Stanley Falkow, Professor Microbiology and Immunology; Geographic Medicine; Infectious Diseases, Stanford University School of Medicine, presents a lecture on host-pathogen interaction.
"Ninety percent of the cells humans carry are microbes. Only a few of the bacteria we encounter are pathoge... Read More
This online “personality quiz” helps young learners understand the unconventional concept that most micro-organisms are beneficial; only a fraction are harmful. This activity matches the quiz-taker with the microbe that most closely reflects his or her personality. At the end of the quiz, studen... Read More
For fours years I have taught a virology course at Columbia University and have posted videos of each lecture on my website, virology.ws, and at iTunes University. Nearly 100,000 individuals have subscribed to my virology course at iTunes University. Now Columbia has signed an agreement with Cou... Read More
Insight into the biology of rhinovirus C from cryo-electron microscopy, and a novel antibiotic from a commensal bacterium that grows in the human nose, from the doctors of TWiM.
This episode: Reversing a metabolic pathway is very effective!
Dear Dr. Schaechter,
First off, I want to thank you for the effort you and your colleagues have invested in Small Things Considered and the podcast TWIM. Back when I had a longer commute to work, I listened more religiously than now, wh... Read More
One of the first challenges is in properly diagnosing Zika infection. Diagnosis is challenging for several reasons: first, many infected individuals don’t suffer severe symptoms. Those that do have relatively non-specific symptoms of low-grade fever, headaches, and muscle soreness that are somet... Read More
Nanne Nanninga, Emeritus Professor of Molecular Cytology, Swammerdam Institute for Life Sciences, University of Amsterdam, The Netherlands, authors a guest post on Small Things Considered that questions whether van Leeuwenhoek actually observed yeast cells in 1680.
"It is common knowledge tha... Read More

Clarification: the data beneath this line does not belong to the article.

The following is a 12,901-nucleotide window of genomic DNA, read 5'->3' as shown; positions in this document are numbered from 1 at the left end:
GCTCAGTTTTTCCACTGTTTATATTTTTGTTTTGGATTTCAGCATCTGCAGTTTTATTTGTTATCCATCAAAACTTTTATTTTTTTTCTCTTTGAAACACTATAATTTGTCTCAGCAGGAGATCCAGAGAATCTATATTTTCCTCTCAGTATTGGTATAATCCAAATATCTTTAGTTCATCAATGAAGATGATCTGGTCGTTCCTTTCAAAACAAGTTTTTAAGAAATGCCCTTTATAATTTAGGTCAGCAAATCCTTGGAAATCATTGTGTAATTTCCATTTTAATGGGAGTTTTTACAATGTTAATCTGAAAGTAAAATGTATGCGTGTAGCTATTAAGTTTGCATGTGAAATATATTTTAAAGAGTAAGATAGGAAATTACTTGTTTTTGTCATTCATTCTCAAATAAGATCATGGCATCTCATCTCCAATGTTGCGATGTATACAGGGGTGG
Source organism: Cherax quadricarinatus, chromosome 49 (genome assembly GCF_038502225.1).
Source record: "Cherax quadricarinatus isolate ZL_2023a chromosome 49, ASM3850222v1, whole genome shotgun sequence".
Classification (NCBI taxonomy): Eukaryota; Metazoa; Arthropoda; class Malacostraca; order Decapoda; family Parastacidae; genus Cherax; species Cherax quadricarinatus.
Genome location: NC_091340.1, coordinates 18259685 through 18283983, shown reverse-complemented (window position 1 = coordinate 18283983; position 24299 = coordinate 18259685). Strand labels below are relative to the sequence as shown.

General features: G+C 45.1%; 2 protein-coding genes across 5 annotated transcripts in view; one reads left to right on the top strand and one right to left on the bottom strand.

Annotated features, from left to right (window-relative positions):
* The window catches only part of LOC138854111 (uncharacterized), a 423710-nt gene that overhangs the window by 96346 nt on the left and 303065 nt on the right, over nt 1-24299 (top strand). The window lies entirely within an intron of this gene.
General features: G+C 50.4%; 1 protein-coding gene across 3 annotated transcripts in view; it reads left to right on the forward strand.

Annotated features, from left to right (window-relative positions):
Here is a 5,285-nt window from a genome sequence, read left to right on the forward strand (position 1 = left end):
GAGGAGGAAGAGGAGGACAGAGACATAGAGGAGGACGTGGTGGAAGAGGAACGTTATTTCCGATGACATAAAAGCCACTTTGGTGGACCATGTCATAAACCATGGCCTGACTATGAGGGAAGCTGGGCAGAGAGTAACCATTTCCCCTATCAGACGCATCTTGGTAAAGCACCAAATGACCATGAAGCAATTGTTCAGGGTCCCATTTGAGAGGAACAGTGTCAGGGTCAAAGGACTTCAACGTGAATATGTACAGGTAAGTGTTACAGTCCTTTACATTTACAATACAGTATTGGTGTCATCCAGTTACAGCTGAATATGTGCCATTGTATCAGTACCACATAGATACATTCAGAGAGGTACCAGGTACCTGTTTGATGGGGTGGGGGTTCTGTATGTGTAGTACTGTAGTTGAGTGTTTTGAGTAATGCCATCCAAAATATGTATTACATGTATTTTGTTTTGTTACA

Vincent, Rich, and Kathy and their guests Clodagh and Ron recorded this episode at the 33rd annual meeting of the American Society for Virology at Colorado State University in Ft. Collins, Colorado.
This episode: Bacteria help leaf-cutter ants break down their garden fertilizer!
On episode #105 of the podcast This Week in Virology, Vincent, Dickson, Alan, and Rich review eradication of rinderpest, endogenous hepatitis B virus in the zebra finch genome, and identification of... Read More
This episode: Bacteria fight malaria in the bellies of mosquitoes!
Host: Jeff Fox with special guest, Alexander Mankin and Michael Jewett.
Alexander Mankin –called Shura --of the University of Illinois, Chicago, and Michael Jewett at Northwestern University talk with Jeff Fox about their recent success in joining the 30S and 50S bacterial riboso... Read More
Dear Vincent & Dickson… and Daniel,
I always enjoy listening to TWIP here in Kona, Hawaii.
Our weather today is 79ºF and clear but we have just experienced a record 25-year overnight low of 54ºF,
I am a big fan of TWIP. You do so many things right, that a little problem in your TWiP94 broadcast is not a big deal. As you may already know all three drugs in the Nutman et al. study are small molecules, not monoclonals, the... Read More
Timothy Paustian, Faculty Associate in the Dept. of Bacteriology at University of Wisconsin-Madison, has been working on an online microbiology textbook entitled "Through the Microscope, A Look at all Things Small." According to Paustian's "textbook publishing manifesto," Through the Microscop... Read More
Listen to this...it's incredible.
The pharma establishment is stomping on Dr. Andrew Wakefield in the same way they stomped on Peter Duesberg of UC Berkeley. In both cases Dues and Wakefield got it right, and the pharma establishment is shieldin... Read More
This episode: Bacteria form electric nanowires!